AURORA, Colo. (KDVR) – The pandemic is keeping millions of people apart, but it’s not stopping a Colorado family from coming together for the very first time.
On Tuesday, Nick Gensman, 35, of Denver rode the bus across town to Aurora to meet the grandmother he never knew. It was the culmination of years of questions, internet searches, ancestry DNA tests and phone calls.
And when he first laid eyes on Anna Perkins, 72, he couldn’t help but get a little choked up.
The encounter happened from behind a window at the Cherry Creek Nursing Center, where Perkins is a resident, and where strict COVID-19 restrictions are in place.
Gensman stood outside the window and talked to Perkins over the phone, trying to make up for lost time.
“So, how you doing? How you holding up from the COVID?” he asked.
“Oh, I’m doing fine. Actually, there’s nobody in here that’s sick,” Perkins said.
After the small talk came the big conversation about how life took them in very different directions. It was 57 years ago in Texas, when Anna, then age 15, got pregnant. She was in a tough spot.
“I lived in a small town and my family was not happy, to say the least. And they sent me to San Antonio, to an unwed mother’s home, and I was there for a full nine months, from September to June, when I gave birth to Kathleen,” Perkins told FOX31.
She made the difficult decision to place Nick’s mother, Kathleen, up for adoption.
“It was a closed adoption, and I was told I had to have two people sign (to get information about the birth) because they legally changed my name when I was (in San Antonio) so that I myself couldn’t even prove I had her,” Perkins said.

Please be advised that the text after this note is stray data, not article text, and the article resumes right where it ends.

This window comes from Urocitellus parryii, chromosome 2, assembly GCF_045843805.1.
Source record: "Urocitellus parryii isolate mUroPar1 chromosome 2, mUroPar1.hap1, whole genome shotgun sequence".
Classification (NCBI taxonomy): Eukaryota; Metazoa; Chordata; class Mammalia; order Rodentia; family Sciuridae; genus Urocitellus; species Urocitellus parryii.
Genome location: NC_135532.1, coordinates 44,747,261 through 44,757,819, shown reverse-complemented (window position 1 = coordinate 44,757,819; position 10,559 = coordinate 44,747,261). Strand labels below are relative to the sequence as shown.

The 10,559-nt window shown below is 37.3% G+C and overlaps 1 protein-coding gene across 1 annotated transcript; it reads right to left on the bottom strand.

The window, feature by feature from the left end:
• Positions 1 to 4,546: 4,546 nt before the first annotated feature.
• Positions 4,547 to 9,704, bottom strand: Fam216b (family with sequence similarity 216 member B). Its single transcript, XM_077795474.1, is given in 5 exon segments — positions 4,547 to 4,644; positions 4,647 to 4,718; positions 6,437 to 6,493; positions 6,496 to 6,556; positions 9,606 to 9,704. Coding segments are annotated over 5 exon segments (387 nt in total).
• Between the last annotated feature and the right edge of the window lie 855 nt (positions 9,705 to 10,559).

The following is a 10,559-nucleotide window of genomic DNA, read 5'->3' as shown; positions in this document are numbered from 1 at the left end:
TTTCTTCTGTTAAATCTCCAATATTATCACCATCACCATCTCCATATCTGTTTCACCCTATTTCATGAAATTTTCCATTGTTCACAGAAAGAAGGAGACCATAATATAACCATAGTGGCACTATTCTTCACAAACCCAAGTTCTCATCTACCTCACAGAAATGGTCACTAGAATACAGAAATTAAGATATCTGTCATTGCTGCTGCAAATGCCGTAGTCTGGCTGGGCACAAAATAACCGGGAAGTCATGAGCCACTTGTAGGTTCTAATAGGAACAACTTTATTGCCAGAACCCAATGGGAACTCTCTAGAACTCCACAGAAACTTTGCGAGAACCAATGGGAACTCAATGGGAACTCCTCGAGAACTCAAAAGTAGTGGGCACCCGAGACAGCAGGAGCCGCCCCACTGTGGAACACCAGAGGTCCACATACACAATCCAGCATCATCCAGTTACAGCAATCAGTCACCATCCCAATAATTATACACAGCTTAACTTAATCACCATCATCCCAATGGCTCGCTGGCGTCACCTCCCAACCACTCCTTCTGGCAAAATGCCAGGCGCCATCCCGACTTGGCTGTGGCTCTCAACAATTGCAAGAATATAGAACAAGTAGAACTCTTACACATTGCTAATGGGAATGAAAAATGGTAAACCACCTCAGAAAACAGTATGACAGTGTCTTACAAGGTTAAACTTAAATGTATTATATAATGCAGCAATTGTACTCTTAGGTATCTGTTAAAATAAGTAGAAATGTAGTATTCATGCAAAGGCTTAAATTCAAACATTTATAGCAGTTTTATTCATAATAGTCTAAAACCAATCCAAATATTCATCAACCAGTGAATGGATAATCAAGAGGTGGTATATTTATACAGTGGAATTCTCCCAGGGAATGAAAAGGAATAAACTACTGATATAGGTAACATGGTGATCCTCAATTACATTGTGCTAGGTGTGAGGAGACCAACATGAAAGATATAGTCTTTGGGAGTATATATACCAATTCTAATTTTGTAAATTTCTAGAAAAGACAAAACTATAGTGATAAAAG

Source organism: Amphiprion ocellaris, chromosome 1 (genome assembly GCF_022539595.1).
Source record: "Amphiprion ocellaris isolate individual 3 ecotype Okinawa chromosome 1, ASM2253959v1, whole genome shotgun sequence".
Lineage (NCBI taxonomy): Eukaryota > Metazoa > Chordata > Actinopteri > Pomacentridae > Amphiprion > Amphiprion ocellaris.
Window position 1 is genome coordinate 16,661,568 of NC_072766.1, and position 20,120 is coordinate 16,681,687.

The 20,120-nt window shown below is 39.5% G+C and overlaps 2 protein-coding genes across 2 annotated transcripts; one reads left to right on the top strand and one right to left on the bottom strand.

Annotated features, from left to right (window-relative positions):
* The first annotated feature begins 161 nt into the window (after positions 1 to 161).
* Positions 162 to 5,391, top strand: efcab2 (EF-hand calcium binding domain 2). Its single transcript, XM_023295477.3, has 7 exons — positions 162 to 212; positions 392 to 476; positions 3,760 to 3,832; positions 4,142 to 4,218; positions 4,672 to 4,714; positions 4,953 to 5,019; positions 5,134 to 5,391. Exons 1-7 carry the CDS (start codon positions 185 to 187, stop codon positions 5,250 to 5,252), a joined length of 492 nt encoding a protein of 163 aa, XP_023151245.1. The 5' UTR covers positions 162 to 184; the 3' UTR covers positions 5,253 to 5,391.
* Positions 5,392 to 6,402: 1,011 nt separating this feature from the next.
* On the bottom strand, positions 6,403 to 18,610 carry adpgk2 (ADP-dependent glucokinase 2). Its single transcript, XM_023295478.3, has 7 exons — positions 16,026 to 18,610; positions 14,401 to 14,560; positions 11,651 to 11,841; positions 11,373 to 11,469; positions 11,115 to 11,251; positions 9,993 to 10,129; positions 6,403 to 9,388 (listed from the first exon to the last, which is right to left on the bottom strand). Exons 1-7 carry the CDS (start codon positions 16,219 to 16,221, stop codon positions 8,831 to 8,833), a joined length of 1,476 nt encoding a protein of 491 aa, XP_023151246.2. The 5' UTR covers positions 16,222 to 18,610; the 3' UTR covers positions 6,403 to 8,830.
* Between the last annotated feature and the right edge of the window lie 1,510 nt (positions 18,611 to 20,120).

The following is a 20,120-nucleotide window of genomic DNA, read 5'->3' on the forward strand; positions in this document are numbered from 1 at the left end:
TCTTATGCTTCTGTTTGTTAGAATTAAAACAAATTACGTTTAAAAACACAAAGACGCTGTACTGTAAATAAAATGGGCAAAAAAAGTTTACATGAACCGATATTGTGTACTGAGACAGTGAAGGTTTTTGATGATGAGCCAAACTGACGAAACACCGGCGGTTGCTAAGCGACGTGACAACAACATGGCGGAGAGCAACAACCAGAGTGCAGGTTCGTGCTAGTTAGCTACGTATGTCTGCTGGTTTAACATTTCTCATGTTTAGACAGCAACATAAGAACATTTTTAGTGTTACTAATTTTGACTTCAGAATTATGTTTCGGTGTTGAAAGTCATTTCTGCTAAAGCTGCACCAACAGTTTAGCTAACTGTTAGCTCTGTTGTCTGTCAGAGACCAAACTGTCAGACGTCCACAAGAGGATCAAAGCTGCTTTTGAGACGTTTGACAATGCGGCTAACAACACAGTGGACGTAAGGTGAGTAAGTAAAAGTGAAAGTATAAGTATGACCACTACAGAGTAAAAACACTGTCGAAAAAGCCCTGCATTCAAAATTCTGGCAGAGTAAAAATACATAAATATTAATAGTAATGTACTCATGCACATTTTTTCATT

For more than half a century, Perkins has wondered about her long-lost loved ones. For 35 years, Nick has too.
“She does look like my mom,” Gensman said, staring at his birth-grandmother through the window.
Life hasn’t been easy for Nick. He came from a broken home, and was homeless for a while. And he always wondered about the part of the family he never knew.
“Me and my mom have dark brown eyes, and my son has bright blue eyes. So I wonder if (you’re) where he got (them) from,” Gensman said to Perkins.
This meeting couldn’t have come at a better time for both of them.
“It just feels like a big part of it has come together now when I really need it,” Perkins said, adding, “Because I’ve been alone for two years here, I haven’t really had anybody.”
Time and circumstance have kept them apart until now. And now, a pandemic and a pane of glass keep them separated still. But at a time when so many people in the world are feeling alone and isolated, at long last, these two have finally found each other.